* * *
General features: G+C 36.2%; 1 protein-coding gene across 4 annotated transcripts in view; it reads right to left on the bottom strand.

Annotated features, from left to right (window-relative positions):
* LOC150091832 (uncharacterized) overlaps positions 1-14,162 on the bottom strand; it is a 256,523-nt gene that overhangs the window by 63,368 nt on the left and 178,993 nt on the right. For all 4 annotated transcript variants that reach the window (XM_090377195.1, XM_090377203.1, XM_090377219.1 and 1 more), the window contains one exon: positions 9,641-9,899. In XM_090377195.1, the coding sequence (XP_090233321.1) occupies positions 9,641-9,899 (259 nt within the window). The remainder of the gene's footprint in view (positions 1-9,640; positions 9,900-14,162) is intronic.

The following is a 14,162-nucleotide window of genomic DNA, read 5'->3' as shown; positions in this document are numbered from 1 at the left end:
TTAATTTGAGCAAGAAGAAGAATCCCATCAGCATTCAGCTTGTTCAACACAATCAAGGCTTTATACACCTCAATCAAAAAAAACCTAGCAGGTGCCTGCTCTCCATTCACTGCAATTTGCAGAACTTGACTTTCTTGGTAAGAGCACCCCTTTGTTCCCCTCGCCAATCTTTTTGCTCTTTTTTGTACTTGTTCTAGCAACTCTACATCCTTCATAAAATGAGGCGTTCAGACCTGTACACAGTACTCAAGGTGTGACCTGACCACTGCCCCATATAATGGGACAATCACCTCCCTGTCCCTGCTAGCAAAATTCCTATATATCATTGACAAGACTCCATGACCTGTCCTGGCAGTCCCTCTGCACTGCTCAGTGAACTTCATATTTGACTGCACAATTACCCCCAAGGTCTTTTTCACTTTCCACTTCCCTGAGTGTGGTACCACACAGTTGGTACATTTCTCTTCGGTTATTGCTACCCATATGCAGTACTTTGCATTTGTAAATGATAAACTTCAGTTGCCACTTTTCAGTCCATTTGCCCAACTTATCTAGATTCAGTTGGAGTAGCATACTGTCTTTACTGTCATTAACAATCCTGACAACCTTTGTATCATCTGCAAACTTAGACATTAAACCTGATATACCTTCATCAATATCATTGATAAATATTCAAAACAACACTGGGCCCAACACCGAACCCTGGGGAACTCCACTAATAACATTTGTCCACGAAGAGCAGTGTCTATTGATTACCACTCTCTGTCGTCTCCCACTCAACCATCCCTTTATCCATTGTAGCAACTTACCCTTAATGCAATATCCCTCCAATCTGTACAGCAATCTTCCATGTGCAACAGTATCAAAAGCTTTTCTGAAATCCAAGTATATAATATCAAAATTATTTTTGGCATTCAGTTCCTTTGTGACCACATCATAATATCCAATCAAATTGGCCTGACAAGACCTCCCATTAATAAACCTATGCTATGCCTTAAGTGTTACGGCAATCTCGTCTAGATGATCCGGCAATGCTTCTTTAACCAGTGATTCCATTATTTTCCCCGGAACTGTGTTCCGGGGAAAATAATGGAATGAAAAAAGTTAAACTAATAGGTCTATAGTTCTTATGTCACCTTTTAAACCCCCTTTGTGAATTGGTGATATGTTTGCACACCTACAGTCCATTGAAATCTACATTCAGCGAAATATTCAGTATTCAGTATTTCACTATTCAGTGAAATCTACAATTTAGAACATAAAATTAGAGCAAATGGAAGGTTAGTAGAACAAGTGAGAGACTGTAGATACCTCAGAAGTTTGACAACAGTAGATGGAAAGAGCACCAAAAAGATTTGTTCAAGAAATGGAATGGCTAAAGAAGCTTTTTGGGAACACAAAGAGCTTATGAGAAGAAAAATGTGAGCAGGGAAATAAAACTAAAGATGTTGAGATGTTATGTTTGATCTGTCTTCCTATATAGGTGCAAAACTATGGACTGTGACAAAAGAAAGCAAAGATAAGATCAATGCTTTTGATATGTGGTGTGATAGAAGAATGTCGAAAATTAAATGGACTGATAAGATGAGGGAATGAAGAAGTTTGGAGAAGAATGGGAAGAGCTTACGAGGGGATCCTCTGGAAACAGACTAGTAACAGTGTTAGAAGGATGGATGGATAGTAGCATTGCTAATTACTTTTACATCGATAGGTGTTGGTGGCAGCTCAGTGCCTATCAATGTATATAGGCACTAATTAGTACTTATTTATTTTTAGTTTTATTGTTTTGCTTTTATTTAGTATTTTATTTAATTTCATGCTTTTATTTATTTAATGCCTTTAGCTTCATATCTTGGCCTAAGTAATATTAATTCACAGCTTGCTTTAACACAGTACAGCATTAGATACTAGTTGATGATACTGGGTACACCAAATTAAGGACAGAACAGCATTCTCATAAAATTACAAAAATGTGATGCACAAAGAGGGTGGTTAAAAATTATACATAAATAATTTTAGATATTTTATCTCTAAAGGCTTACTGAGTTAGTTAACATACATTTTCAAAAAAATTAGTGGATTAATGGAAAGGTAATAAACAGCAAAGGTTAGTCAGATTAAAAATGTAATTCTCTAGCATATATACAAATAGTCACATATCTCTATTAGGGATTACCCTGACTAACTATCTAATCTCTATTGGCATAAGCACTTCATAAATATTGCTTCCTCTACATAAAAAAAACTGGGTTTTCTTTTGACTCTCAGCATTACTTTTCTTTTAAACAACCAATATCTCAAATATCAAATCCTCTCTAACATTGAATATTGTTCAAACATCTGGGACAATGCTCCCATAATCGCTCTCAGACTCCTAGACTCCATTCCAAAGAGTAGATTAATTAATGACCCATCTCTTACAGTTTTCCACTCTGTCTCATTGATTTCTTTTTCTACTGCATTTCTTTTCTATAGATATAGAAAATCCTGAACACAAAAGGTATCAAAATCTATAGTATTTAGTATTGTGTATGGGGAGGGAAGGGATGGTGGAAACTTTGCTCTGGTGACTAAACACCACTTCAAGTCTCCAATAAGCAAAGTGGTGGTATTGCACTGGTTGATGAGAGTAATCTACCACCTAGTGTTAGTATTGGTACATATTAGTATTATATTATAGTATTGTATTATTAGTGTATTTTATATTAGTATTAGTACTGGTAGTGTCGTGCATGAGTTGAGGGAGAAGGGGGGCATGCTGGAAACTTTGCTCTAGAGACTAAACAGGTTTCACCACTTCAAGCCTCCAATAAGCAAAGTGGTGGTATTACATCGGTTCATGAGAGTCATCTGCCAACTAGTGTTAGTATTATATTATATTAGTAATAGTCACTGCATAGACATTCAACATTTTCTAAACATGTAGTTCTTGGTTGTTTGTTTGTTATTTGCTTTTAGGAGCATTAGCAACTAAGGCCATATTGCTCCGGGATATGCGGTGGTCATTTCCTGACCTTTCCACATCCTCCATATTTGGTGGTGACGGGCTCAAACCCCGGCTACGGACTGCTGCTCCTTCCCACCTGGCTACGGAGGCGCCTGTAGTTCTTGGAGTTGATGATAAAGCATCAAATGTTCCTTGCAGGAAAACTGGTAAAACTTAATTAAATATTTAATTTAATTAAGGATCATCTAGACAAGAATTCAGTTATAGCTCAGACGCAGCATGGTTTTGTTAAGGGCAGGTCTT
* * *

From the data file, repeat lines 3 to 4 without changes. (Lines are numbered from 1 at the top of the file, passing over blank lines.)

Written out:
* LOC150091832 (uncharacterized) overlaps positions 1-14,162 on the bottom strand; it is a 256,523-nt gene that overhangs the window by 63,368 nt on the left and 178,993 nt on the right. For all 4 annotated transcript variants that reach the window (XM_090377195.1, XM_090377203.1, XM_090377219.1 and 1 more), the window contains one exon: positions 9,641-9,899. In XM_090377195.1, the coding sequence (XP_090233321.1) occupies positions 9,641-9,899 (259 nt within the window). The remainder of the gene's footprint in view (positions 1-9,640; positions 9,900-14,162) is intronic.

The following is a 14,162-nucleotide window of genomic DNA, read 5'->3' as shown; positions in this document are numbered from 1 at the left end: